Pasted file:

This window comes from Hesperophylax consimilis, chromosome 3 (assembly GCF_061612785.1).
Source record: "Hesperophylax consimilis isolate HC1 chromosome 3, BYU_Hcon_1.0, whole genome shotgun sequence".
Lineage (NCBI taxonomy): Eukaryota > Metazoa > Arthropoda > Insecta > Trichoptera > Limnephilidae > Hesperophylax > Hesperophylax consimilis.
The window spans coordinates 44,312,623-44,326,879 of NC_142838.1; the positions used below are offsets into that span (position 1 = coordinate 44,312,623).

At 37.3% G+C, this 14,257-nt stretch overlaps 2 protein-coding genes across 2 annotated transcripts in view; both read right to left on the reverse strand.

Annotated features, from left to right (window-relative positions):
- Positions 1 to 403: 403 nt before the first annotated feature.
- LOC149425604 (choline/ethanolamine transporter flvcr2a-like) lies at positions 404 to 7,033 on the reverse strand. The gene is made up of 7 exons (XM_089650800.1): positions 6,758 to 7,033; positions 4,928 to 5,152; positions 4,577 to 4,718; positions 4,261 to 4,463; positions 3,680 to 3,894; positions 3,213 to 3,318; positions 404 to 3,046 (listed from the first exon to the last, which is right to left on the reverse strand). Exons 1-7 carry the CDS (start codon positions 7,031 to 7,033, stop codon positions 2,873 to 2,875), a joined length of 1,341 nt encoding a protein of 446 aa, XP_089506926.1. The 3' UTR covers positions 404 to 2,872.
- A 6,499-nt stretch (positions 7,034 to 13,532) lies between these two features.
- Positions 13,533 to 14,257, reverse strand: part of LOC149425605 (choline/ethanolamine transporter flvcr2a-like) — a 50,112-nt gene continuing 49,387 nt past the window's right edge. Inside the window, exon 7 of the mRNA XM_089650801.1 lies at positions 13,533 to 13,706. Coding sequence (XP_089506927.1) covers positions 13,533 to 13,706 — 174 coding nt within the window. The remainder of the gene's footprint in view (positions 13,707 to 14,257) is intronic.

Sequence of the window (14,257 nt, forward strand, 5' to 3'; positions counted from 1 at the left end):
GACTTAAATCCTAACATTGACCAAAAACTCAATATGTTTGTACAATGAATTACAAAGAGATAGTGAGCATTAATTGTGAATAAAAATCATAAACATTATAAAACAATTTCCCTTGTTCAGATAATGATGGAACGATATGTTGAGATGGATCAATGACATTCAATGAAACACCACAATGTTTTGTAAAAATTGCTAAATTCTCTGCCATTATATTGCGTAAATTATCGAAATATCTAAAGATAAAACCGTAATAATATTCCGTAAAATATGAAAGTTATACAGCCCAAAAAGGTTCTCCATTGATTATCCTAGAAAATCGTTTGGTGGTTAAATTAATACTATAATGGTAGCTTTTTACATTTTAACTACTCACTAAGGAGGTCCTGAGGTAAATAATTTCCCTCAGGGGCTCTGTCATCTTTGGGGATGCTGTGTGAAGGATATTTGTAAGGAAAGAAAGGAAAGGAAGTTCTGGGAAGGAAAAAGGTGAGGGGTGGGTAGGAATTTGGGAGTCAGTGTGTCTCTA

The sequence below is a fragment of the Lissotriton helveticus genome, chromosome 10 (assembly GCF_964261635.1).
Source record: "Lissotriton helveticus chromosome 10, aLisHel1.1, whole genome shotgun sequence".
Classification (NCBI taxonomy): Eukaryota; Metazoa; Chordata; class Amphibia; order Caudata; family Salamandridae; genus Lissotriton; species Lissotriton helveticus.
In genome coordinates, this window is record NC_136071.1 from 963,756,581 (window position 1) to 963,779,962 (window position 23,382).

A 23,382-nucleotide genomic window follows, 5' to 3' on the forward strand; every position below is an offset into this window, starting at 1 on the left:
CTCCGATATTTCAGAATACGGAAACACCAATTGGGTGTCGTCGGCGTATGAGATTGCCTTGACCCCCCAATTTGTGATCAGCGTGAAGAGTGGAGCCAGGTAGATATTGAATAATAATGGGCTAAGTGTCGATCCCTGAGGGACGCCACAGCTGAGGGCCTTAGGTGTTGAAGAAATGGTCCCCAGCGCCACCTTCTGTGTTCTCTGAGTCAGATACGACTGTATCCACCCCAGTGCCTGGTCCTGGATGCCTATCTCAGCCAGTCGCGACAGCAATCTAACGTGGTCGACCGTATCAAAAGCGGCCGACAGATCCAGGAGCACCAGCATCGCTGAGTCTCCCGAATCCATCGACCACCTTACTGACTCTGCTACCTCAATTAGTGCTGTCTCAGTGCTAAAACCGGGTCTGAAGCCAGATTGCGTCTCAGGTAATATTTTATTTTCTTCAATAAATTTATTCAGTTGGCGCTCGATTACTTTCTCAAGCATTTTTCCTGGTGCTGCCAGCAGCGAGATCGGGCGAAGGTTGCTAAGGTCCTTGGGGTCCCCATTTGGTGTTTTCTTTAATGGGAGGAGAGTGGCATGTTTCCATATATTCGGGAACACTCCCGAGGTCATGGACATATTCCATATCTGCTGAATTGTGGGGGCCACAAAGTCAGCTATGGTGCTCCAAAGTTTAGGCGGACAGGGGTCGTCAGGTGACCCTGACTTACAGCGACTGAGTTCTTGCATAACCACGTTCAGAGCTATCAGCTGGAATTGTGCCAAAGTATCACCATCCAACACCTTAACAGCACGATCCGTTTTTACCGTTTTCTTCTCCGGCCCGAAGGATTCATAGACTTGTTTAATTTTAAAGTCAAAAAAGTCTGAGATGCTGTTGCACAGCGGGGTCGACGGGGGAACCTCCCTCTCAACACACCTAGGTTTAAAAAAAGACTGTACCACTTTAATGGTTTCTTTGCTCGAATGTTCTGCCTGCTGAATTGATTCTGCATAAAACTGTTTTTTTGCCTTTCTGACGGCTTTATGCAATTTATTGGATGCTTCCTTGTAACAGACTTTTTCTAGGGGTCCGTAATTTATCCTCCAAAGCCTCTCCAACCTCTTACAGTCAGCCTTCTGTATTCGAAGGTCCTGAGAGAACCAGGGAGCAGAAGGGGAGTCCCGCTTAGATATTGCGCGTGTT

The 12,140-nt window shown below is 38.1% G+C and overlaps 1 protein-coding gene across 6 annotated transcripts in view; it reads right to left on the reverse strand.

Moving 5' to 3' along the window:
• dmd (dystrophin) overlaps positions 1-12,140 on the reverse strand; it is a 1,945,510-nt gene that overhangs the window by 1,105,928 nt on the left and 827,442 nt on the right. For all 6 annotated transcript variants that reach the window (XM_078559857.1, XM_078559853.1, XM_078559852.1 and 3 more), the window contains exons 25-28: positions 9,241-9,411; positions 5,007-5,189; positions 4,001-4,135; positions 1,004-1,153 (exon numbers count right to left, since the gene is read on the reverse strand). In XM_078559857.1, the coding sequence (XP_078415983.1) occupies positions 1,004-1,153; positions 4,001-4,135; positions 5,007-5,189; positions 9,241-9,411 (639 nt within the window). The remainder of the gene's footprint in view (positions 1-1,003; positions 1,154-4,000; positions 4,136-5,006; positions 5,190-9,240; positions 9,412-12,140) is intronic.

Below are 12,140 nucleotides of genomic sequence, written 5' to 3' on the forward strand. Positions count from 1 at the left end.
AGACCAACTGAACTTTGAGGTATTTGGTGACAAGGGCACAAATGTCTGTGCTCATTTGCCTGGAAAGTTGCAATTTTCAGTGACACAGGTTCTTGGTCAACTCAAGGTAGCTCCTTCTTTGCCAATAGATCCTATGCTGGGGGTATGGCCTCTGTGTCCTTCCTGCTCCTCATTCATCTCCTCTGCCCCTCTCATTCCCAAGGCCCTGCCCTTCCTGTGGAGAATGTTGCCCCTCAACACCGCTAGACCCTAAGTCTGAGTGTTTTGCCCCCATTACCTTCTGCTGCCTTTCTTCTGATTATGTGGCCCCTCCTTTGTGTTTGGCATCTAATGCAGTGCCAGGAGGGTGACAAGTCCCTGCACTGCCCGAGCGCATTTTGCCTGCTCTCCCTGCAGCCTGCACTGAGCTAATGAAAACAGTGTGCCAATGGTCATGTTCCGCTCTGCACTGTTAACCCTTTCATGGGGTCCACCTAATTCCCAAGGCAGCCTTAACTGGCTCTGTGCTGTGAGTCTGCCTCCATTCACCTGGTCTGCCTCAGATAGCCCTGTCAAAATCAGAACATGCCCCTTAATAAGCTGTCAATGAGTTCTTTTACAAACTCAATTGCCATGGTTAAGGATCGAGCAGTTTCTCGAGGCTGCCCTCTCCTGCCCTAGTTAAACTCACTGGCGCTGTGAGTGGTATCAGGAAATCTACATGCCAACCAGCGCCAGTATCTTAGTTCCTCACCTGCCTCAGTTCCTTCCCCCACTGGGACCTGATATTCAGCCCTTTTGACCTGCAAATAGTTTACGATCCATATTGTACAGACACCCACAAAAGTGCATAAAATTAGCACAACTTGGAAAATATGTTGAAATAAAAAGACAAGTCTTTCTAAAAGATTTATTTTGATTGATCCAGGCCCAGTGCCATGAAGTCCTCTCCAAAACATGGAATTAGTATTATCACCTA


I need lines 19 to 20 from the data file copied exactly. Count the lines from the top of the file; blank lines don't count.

The 12,140-nt window shown below is 38.1% G+C and overlaps 1 protein-coding gene across 6 annotated transcripts in view; it reads right to left on the reverse strand.

Moving 5' to 3' along the window: